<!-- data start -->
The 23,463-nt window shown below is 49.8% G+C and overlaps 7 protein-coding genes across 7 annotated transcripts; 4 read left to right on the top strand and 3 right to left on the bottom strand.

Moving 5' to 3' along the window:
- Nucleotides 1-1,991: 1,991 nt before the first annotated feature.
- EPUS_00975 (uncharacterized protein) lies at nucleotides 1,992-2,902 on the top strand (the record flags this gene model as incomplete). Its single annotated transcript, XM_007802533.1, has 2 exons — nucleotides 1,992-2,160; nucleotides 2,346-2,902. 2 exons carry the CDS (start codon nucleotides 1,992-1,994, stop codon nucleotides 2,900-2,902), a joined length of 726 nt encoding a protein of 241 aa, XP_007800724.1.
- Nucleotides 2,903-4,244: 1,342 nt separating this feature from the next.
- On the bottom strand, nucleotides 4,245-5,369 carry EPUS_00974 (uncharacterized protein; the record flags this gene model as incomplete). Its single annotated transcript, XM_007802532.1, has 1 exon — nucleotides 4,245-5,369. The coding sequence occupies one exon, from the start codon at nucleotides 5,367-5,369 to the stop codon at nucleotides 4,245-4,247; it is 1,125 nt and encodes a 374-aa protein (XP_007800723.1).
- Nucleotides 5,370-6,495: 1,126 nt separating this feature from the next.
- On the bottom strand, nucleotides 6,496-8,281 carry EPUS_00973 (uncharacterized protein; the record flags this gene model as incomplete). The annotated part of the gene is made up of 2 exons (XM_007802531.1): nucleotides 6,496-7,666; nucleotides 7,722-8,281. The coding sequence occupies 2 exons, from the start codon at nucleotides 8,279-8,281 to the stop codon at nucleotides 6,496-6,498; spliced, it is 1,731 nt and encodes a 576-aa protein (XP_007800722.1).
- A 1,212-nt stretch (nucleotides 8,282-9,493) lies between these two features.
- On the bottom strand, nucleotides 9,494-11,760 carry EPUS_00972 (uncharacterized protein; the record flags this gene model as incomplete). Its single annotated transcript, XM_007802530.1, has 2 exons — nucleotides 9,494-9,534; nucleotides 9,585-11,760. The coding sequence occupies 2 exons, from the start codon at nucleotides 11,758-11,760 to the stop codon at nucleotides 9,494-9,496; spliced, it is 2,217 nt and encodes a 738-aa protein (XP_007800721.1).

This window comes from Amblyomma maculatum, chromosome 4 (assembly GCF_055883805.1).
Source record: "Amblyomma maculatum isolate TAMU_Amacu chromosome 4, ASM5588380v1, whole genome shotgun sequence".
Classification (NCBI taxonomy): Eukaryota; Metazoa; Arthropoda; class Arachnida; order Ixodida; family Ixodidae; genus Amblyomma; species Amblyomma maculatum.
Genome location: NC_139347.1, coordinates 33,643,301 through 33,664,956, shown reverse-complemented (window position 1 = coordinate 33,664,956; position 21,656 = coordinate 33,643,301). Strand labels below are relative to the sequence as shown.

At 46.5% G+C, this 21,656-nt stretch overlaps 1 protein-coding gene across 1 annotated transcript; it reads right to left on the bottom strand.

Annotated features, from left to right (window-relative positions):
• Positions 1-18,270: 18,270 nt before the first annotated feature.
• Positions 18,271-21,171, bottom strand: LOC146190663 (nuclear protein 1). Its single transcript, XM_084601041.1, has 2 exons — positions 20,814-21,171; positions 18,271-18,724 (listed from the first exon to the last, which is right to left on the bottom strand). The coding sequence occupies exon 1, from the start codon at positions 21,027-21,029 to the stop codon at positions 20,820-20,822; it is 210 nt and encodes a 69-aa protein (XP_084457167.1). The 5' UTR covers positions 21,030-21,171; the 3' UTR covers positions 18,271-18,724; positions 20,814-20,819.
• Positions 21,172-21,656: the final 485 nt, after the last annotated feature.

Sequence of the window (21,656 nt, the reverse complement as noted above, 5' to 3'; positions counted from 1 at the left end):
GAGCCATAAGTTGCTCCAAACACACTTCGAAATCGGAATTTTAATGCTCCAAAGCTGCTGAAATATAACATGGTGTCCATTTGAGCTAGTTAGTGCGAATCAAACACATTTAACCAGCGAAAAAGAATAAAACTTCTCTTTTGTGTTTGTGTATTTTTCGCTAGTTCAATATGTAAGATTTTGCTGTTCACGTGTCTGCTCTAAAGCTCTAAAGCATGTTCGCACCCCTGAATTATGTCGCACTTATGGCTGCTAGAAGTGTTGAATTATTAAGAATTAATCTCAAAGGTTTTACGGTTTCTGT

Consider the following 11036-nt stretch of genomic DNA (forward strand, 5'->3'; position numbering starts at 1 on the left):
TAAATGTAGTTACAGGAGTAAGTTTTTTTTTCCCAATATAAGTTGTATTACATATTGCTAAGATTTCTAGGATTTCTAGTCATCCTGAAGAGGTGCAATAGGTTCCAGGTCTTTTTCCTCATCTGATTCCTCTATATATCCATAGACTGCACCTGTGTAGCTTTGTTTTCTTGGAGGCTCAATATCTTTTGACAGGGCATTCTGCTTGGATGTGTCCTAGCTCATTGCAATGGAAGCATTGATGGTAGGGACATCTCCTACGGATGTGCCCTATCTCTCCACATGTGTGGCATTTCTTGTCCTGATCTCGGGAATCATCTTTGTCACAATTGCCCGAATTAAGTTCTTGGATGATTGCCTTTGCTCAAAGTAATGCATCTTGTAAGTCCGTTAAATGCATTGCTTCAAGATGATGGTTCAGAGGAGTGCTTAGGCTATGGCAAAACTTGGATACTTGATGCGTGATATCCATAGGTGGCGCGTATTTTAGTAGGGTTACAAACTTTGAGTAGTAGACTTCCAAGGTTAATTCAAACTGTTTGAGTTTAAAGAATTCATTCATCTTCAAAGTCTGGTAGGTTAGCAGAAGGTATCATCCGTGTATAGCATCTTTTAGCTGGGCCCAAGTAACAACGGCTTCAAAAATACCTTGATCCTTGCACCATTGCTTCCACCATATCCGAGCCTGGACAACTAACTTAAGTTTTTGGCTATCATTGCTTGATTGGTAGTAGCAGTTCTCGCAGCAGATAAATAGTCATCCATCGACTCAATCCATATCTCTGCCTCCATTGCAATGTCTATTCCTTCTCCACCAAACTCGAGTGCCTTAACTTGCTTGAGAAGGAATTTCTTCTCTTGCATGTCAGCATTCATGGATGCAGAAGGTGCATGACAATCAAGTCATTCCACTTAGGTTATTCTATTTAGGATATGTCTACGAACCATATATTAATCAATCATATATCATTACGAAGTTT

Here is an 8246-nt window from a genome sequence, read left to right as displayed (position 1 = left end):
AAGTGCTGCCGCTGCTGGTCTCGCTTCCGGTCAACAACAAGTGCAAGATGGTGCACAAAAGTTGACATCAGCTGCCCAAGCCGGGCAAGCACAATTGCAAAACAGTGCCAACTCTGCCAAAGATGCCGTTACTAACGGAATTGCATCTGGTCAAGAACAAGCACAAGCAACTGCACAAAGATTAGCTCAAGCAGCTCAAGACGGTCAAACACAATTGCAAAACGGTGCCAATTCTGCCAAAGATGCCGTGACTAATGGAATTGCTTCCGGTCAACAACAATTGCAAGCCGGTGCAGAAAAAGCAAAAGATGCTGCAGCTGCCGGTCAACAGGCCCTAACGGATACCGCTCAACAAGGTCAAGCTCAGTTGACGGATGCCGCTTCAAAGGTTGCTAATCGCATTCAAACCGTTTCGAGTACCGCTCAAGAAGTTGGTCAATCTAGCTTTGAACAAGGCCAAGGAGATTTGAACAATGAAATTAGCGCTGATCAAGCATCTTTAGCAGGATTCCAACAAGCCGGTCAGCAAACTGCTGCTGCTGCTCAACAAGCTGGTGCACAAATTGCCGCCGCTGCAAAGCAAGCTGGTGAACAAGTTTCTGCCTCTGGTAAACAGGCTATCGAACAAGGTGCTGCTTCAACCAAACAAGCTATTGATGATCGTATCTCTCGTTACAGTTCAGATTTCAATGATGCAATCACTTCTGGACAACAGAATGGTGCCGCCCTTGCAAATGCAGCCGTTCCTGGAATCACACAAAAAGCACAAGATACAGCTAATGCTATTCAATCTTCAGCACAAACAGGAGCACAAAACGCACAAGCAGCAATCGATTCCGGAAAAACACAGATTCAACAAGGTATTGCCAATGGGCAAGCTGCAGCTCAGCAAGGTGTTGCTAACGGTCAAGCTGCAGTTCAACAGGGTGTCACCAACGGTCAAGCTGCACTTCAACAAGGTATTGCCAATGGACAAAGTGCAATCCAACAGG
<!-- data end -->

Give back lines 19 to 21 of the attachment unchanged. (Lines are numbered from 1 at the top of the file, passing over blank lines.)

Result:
• Positions 21,172-21,656: the final 485 nt, after the last annotated feature.

Sequence of the window (21,656 nt, the reverse complement as noted above, 5' to 3'; positions counted from 1 at the left end):
GAGCCATAAGTTGCTCCAAACACACTTCGAAATCGGAATTTTAATGCTCCAAAGCTGCTGAAATATAACATGGTGTCCATTTGAGCTAGTTAGTGCGAATCAAACACATTTAACCAGCGAAAAAGAATAAAACTTCTCTTTTGTGTTTGTGTATTTTTCGCTAGTTCAATATGTAAGATTTTGCTGTTCACGTGTCTGCTCTAAAGCTCTAAAGCATGTTCGCACCCCTGAATTATGTCGCACTTATGGCTGCTAGAAGTGTTGAATTATTAAGAATTAATCTCAAAGGTTTTACGGTTTCTGT